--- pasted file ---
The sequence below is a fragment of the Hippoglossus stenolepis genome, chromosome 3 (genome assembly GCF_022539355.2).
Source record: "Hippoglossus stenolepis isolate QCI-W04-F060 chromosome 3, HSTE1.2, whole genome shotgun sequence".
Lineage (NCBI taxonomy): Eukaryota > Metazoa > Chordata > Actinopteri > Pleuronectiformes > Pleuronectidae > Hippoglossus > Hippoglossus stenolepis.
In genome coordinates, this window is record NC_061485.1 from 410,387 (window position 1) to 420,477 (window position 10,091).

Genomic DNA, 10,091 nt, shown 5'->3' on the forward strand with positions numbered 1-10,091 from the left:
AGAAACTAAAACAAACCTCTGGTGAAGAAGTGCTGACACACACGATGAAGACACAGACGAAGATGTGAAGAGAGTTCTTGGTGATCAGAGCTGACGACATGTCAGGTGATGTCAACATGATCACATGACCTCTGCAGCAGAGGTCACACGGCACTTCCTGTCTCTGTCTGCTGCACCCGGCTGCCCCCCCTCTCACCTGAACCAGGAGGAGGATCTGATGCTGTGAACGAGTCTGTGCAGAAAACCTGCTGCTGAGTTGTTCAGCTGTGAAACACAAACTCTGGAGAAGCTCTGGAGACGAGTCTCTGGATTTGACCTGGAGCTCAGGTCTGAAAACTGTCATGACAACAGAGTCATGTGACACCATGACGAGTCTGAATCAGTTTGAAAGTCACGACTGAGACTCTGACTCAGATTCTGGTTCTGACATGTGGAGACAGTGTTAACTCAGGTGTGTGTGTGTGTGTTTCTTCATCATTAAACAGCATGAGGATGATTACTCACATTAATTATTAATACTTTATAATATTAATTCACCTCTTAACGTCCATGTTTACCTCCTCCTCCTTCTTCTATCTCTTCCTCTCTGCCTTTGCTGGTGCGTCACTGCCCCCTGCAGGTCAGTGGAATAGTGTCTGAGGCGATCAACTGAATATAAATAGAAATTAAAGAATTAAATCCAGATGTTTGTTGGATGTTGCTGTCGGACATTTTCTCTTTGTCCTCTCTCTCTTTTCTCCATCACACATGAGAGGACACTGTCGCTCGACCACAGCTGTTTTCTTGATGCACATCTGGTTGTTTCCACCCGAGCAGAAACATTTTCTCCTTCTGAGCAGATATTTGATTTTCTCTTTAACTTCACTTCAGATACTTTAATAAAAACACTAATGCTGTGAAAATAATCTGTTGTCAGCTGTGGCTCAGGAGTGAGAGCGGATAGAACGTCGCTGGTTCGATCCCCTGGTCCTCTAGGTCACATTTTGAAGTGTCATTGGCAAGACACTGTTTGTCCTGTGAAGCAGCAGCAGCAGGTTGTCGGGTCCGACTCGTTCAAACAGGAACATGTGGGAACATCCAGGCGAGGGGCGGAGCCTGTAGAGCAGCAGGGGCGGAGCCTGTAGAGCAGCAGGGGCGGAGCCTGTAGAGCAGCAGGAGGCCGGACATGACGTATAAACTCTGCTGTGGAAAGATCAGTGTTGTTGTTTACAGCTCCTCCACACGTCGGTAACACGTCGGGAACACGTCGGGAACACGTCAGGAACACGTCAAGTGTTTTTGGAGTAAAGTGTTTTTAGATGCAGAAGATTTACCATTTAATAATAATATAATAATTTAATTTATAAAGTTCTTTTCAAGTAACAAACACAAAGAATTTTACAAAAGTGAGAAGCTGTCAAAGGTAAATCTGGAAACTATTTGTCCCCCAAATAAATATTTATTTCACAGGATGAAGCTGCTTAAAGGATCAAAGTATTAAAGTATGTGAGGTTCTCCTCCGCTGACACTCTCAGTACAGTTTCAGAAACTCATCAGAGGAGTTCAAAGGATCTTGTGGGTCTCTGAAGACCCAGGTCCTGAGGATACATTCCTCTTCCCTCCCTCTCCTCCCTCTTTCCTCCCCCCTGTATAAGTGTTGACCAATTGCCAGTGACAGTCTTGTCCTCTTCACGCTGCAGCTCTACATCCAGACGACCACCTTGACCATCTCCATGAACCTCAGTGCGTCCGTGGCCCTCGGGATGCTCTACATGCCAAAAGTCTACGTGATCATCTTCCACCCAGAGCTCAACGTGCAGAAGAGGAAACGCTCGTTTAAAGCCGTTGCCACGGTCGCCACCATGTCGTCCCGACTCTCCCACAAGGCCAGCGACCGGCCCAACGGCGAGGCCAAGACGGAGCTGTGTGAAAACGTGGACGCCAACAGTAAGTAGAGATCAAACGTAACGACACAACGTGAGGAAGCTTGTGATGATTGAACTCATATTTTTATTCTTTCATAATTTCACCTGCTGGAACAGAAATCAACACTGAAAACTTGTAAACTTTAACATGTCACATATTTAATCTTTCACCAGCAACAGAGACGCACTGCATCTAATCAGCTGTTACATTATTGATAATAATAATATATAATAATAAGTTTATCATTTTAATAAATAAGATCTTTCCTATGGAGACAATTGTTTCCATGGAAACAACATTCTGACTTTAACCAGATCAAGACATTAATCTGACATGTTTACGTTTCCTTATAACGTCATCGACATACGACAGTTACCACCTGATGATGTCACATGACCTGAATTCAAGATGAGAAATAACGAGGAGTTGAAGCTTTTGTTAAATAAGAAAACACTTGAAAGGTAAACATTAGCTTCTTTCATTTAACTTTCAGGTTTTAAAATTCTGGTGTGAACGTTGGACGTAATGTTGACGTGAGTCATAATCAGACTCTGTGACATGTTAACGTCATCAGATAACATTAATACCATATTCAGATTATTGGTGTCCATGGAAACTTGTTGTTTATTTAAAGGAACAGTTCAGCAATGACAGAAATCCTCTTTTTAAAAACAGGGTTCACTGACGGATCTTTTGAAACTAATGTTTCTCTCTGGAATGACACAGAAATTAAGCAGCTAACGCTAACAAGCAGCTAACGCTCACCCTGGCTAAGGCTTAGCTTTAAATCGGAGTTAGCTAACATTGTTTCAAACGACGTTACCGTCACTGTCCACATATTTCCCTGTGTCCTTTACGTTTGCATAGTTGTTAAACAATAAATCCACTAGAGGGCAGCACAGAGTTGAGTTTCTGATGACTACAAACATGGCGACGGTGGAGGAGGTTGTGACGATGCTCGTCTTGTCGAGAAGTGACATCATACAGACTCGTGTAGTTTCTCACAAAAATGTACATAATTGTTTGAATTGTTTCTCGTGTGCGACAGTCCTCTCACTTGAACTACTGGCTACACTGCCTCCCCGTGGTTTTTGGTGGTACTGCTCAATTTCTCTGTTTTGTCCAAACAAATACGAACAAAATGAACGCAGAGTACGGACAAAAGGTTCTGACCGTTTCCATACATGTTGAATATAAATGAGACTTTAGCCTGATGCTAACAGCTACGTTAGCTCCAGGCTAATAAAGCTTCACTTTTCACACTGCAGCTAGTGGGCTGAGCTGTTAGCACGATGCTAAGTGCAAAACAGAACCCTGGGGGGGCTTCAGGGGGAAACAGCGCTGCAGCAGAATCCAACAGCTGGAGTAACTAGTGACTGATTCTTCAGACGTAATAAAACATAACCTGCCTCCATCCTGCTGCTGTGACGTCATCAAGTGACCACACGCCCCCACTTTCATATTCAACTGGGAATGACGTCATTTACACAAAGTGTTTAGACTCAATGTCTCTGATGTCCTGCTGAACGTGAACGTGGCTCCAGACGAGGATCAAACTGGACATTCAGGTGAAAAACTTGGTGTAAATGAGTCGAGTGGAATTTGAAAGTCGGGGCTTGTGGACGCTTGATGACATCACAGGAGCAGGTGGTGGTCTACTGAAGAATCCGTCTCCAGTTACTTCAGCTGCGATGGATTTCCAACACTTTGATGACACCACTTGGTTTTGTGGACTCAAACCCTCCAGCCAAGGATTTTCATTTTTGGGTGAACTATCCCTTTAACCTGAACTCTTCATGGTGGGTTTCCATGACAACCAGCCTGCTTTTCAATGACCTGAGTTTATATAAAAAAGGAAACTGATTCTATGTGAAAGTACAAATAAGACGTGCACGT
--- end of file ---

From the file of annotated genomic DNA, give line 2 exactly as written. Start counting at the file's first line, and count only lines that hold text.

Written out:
Source record: "Hippoglossus stenolepis isolate QCI-W04-F060 chromosome 3, HSTE1.2, whole genome shotgun sequence".